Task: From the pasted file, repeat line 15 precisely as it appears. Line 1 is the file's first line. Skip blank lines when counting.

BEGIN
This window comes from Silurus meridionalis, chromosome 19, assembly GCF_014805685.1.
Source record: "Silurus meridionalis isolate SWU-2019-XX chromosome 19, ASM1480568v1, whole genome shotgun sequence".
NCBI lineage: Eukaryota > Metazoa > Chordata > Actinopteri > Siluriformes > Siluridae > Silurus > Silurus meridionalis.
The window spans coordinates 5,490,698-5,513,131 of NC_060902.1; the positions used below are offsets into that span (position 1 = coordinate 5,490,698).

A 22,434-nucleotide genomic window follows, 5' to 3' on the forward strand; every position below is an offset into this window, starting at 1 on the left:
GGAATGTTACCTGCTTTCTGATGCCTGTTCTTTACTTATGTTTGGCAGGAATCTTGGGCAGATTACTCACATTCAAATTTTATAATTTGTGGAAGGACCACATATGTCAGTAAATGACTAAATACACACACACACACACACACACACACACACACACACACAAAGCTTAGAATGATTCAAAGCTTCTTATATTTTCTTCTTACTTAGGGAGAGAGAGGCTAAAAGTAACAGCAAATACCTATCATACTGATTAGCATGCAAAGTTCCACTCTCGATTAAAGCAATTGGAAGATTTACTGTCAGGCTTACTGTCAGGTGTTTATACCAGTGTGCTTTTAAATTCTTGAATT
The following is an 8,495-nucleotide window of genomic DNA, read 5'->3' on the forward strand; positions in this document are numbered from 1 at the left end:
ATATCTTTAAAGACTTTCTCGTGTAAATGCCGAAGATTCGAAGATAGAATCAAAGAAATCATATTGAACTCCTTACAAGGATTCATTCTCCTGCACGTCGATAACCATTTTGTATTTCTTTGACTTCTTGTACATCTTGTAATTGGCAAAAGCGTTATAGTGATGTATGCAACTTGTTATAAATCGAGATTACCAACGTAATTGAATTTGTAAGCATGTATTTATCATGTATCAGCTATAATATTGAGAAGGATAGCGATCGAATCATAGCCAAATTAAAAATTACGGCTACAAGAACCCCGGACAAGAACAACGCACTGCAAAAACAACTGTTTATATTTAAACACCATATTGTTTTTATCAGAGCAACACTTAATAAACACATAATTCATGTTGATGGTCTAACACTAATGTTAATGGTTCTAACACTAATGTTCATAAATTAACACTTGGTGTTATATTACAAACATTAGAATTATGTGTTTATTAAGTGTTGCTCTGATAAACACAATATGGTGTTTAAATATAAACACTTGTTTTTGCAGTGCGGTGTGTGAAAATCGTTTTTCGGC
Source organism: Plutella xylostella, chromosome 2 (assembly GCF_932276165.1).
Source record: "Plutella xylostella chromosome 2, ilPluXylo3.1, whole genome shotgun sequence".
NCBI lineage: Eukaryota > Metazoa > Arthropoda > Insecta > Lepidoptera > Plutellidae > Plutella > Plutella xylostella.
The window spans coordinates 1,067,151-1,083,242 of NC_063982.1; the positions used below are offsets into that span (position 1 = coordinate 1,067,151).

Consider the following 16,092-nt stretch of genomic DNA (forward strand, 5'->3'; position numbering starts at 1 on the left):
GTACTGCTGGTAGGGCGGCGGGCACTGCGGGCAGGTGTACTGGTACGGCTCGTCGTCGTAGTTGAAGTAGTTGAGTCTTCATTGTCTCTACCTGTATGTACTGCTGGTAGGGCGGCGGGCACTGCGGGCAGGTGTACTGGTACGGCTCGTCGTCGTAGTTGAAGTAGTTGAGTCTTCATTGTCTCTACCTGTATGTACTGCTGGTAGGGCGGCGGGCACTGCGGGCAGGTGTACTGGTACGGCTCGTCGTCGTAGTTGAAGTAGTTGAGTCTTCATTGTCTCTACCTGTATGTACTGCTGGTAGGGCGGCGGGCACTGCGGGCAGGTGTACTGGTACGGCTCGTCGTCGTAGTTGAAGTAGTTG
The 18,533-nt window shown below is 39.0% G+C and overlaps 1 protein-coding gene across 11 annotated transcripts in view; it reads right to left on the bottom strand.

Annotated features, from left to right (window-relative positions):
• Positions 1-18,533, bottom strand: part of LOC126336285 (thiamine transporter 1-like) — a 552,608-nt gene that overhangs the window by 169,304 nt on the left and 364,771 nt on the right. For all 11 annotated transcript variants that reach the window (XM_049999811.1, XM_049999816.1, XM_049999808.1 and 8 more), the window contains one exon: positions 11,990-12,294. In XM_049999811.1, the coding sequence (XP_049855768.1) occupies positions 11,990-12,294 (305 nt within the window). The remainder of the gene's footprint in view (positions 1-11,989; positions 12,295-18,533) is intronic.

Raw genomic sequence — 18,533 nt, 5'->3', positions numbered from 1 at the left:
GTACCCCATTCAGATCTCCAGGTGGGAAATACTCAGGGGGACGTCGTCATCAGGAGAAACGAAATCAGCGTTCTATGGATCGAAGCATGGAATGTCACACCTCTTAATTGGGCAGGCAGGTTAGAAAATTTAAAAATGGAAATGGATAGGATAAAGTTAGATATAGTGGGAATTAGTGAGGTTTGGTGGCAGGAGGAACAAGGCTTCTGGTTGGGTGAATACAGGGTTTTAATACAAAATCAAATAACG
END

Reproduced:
The 18,533-nt window shown below is 39.0% G+C and overlaps 1 protein-coding gene across 11 annotated transcripts in view; it reads right to left on the bottom strand.